In a recent article for Natural News, “Adopting Tactics of Tyrants” (November 22, 2011) Mike Adams gave name to a cultural phenomenon that I have been observing with increasing discomfort. In view of stories such as the “food Nazis” raiding farm picnics and ordering everyone to destroy their food, nursing home staffers in Atlanta waterboarding an 89 year old dementia patient using techniques borrowed from Guantanamo Bay, as well as routine sexual and other harassment of air travelers by TSA goons. The arrest of young children is becoming commonplace, as is the use of lethal Tasers by militarized police against the deaf, wheelchair bound, elderly, pregnant women, the mentally ill and anyone else who does not immediately “comply”. News media for this past month of November was filled with images of law enforcement thugs casually pepper spraying innocent non-violent protesters, directly in the face, as though these people were some sort of non-human insects. No surprise therefore that a competitive shopper thought it justified to pepper spray 20 others in order to “get an upper hand” in the race for a Black Friday bargain. Just as children mimic the actions of their parents, people are following examples set by “the authorities”.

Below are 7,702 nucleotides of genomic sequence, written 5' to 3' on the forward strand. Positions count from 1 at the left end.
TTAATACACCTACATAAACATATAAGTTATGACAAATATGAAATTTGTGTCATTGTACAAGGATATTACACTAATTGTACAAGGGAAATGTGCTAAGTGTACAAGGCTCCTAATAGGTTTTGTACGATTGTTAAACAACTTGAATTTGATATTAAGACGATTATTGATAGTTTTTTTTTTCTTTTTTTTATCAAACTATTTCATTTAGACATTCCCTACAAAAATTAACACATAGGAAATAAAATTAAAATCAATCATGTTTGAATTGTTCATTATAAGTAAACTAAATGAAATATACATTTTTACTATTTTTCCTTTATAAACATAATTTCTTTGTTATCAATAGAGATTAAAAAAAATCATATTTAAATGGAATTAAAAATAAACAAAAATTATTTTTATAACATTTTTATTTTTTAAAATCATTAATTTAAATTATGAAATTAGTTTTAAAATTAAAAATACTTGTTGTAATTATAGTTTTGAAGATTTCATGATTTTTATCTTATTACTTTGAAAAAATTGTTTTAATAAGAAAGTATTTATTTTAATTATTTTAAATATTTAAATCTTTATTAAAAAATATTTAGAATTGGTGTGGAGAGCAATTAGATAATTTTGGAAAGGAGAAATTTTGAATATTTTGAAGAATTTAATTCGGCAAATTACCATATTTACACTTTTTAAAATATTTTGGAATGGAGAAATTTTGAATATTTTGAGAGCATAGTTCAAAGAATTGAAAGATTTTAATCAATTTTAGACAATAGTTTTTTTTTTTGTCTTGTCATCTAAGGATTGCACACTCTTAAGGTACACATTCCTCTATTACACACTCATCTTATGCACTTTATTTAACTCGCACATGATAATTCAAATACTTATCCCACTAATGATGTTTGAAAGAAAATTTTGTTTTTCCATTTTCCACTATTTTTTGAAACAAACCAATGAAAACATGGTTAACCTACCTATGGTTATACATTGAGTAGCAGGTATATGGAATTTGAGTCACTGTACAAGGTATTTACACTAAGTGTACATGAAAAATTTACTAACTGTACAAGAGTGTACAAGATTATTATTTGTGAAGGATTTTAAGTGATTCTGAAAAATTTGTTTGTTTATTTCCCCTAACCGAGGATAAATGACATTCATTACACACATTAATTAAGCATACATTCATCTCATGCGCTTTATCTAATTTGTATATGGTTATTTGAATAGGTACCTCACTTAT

Trickle-down tyranny is not uncommon in totalitarian societies. People who are bullied, bully others, because they can, it’s within their job description or they were “only following orders”. Those who enjoy inflicting pain, suffering, and power over others, under cover of the law and freedom from accountability, will always thrive in an authoritarian atmosphere. In Death in Life: Survivors of Hiroshima, Psychiatrist Robert Jay Lifton identified another aspect of this dynamic. In his study of post-war Japanese reaction to the atomic bomb, he found that many did not blame the USA for dropping it on their cities. Instead they chose to believe that America must be a very great power to have such a weapon. These Japanese managed their fear by choosing to identify with the aggressor and the bomb and then sought nuclear power for themselves. Coping with fear by identifying with the aggressor could also explain some of what is going on in our country now.
And then there is the old adage that “you become what you resist”. In this so called “war on terror”, Americans have taken to terrorizing each other in the name of patriotism. Omnipresent messages from Big Sis and Homeland Security encourage us to adapt an attitude of suspicion and spy on our fellow citizens as potential “domestic terrorists”… “If you see something, say something”. Alert citizens who value their remaining freedoms would do well to also say what they see while monitoring the actions of our “authorities”, and share this information through any available mainstream or alternative media outlets, internet posting, cell phone camera and twitter. In a truly democratic society the message of “see something, say something” can and should work both ways.